Nancy Slotnick: Fear of Commitment


It’s not fair to guys that they seem to have a monopoly on commitment issues. Even if this is territory that they have themselves claimed, they do themselves a disservice.  Women’s commitment issues are much more subtle but often way more sticky and insidious.

When a guy is afraid to commit he will usually own it: “Yeah, I have commitment issues and I’m not really ready to settle down.”  When that guy becomes ready, he usually doesn’t have to have his Cablight on for very long before he gets snatched up.

Women, on the other hand, usually think that they are completely available for a relationship, yet they will date unavailable men, be too picky, and the like. Those women often stay single for much longer.  I guess it’s a tortoise and hare issue.

So let’s be the tortoise for the moment.

How do you start noticing and owning your commitment issues?

Look for patterns.  If every guy that you have broken up with in the last decade has gotten engaged in the next year after, then maybe the one with commitment issues is you.

Take a look at 3 factors-

1.     your age (see this blog)

2.     how many serious relationships you’ve had

3.     how many times you’ve been in love

See if the profile of your lovelife (what I call your “dating resume”) measures up.  Would you “hire” you based on that resume?

Rule of thumb is not to blame the opposite sex.   In my coaching practice, I don’t allow what I call “malebashing.”  Women often like to complain: “There are no good guys out there.  All the good ones are gay or married.  Why do guys say they’re going to call and don’t call?  Why do guys play games? Yadda, yadda, yadda.”  Blaming others is often an excuse for not wanting to look inward.  And blaming doesn’t help you find happiness.  It’s playing not to lose instead of playing to win.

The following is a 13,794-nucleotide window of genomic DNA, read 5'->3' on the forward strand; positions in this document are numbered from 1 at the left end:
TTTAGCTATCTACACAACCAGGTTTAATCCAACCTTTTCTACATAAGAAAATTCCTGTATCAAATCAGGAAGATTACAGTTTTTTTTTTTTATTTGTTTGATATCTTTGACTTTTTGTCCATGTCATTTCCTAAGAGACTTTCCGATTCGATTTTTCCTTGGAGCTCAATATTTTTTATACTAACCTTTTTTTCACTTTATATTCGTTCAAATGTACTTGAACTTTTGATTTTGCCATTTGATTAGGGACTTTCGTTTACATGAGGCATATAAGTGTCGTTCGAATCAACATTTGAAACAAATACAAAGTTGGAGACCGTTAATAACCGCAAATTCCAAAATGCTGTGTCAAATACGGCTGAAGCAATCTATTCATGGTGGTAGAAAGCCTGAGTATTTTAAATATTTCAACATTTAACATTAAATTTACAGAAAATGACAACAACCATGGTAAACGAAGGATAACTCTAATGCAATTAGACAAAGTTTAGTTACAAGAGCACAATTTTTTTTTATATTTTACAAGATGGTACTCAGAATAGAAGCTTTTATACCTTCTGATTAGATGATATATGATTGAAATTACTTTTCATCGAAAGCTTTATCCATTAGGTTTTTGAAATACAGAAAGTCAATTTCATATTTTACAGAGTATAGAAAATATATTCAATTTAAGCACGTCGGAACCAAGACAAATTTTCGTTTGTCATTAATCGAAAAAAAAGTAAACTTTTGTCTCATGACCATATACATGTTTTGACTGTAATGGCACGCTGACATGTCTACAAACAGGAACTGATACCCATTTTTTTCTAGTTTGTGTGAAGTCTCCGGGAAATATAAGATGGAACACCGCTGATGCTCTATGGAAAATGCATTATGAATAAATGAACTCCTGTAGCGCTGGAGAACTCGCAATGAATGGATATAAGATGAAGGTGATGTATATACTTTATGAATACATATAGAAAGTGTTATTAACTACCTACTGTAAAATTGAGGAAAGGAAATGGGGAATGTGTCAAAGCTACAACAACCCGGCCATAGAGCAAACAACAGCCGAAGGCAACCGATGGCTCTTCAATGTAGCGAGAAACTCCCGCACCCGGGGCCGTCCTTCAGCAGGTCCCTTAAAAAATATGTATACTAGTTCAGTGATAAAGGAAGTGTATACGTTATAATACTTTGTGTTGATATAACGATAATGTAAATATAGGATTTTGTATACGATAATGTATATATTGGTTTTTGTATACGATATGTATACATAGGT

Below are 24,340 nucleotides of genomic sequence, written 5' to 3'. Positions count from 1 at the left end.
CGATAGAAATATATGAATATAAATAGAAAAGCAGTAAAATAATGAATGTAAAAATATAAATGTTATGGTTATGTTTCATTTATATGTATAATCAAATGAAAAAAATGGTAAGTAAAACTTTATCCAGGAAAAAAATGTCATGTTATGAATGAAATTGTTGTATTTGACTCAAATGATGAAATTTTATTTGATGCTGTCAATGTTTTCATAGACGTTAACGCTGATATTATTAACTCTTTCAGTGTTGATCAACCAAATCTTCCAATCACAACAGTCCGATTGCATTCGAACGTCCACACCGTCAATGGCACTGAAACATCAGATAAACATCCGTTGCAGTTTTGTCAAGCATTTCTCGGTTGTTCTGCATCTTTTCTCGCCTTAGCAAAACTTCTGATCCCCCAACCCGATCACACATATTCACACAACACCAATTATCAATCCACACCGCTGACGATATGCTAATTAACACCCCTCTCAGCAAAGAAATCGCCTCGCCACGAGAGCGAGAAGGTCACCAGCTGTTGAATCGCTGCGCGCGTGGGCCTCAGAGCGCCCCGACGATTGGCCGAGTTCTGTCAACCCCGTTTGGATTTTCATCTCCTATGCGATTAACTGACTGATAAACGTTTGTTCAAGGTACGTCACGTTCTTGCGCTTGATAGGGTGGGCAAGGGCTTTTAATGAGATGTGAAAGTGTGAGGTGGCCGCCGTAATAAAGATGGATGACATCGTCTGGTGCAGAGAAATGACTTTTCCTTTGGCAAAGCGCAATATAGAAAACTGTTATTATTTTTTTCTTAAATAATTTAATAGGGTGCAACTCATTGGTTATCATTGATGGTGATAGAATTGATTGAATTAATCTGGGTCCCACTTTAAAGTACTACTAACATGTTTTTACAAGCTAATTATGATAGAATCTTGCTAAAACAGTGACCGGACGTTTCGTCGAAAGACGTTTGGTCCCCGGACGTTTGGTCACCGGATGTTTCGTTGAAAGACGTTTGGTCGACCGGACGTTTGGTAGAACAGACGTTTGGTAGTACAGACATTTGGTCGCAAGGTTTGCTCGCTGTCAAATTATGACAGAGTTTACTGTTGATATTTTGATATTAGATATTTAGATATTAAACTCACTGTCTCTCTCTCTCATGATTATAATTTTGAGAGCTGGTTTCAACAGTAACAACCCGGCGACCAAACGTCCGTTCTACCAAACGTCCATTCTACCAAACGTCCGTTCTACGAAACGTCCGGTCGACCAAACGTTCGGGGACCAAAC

If you want to play to win, you have to make yourself vulnerable and face your fears.  When I was single I had created a café with a dating service for our customers.  Necessity is the mother of invention, right?  Well, that was the idea but it wasn’t working for me.  I started it in ’96 and by ’99 a bunch of my friends had met their mates but I was “the datemaker who didn’t have any dates.”  I would tell people that line about myself and it was supposed to be funny but no one laughed.  The joke was on me I guess.

It wasn’t until I started realizing that maybe I was the problem, that I was able to find a solution.  Ironically, owning and running a singles bar was my version of a commitment issue.  I was so committed to my business that I didn’t have time to date.  It was hard to see that I was afraid of a relationship because I was in the business of helping people find relationships.  I had my commitment issues well camouflaged but there was no point in fooling myself.  As soon as I came to this realization I decided to leave my bar in order to face my fears and put myself “out there.”  I met my husband 2 weeks later.

I used to like to be the hare.  I used to pride myself on it, like Road Runner whizzing by the coyote.  I looked down on the tortoise and made fun of him for being slow.  But then I realized that it’s nice to get to the finish line.  Getting almost there really fast just doesn’t cut it.


Leave a Reply

You can use these HTML tags

<a href="" title=""> <abbr title=""> <acronym title=""> <b> <blockquote cite=""> <cite> <code> <del datetime=""> <em> <i> <q cite=""> <s> <strike> <strong>




The Recovering Politician Bookstore


The RP on The Daily Show